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Types Of Life Insurance


Term Life
Term Life Insurance is strict protection providing a specified death benefit with a premium guaranteed for a specified number of years (the term).  Typically, premiums are guaranteed for 10, 15, 20 or 30 years.  At the end of the term, premiums increase significantly and renew annually thereafter.  Term insurance satisfies the need for protection for a specified number of years at a nominal cost.

Permanent Insurance
This type life insurance includes a death benefit and cash value component and is called “permanent” in that coverage can be maintained for one’s entire life.  The most common types of permanent insurance are Traditional, Indexed, Variable Universal Life and Whole Life.

Traditional Universal Life
Universal Life Insurance is a type of permanent life insurance where excess premium payments above the cost of insurance is credited to the cash value of the policy.  Each month the cash value is debited the cost of insurance charge and expenses, then credited with interest.  The interest rate is determined by the insurer, but has a contractual minimum.  Premium payments are flexible and the policy remains in force as long as there is sufficient cash value to cover the cost of insurance and expenses.  Cash value can be accessed through policy loans or withdrawals.

Indexed Universal Life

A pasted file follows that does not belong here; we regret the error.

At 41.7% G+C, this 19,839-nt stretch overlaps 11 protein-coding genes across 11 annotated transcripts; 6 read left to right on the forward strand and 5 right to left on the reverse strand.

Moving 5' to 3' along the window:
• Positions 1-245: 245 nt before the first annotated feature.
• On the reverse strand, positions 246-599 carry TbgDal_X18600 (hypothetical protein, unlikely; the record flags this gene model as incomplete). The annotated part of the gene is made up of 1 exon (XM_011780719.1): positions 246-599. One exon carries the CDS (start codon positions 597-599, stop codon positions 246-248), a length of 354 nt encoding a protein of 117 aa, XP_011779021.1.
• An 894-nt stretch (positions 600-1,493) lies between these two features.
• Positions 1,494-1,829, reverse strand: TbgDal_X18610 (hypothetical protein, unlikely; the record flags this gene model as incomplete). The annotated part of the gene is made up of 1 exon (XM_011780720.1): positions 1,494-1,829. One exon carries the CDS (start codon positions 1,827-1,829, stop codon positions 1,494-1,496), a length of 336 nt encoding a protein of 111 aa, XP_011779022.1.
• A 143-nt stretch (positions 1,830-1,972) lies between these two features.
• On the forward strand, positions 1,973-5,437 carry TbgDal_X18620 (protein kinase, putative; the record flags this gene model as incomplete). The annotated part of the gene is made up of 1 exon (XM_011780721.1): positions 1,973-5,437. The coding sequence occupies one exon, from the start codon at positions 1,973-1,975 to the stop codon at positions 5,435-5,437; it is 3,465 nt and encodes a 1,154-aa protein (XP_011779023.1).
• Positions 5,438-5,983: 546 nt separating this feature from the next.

With this type of Universal Life, cash value growth is linked to stock indices such as the S&P 500, selected by the insured.  Interest crediting is usually never less than 0%.

Variable Universal Life Insurance
With this type of Universal Life, excess premiums are invested in separate accounts selected by the insured that invest in stocks or bond portfolios.  Premiums could increase and account values could decrease based on account performance.  This type Universal Life bears the greatest risk and potential for growth.

Whole Life
Whole Life Insurance is a type of permanent life insurance that remains in force for the insured’s whole life. Like Universal Life, excess premiums are credited to cash value where insurance costs and expenses are deducted and interest or dividends are credited.  Premiums are fixed and level and if paid every year, the life insurance death benefit is guaranteed for the life of the policy.

Determining the Appropriate Amount of Life Insurance
A sample rule of thumb is figuring you need 15 to 20 times your annual income.  Put another way, assuming a lump sum benefit were invested, what would it yield in terms of an annual income for survivors?  In order to accurately determine the appropriate amount of life insurance in order to satisfy your particular needs, a comprehensive needs analysis is recommended.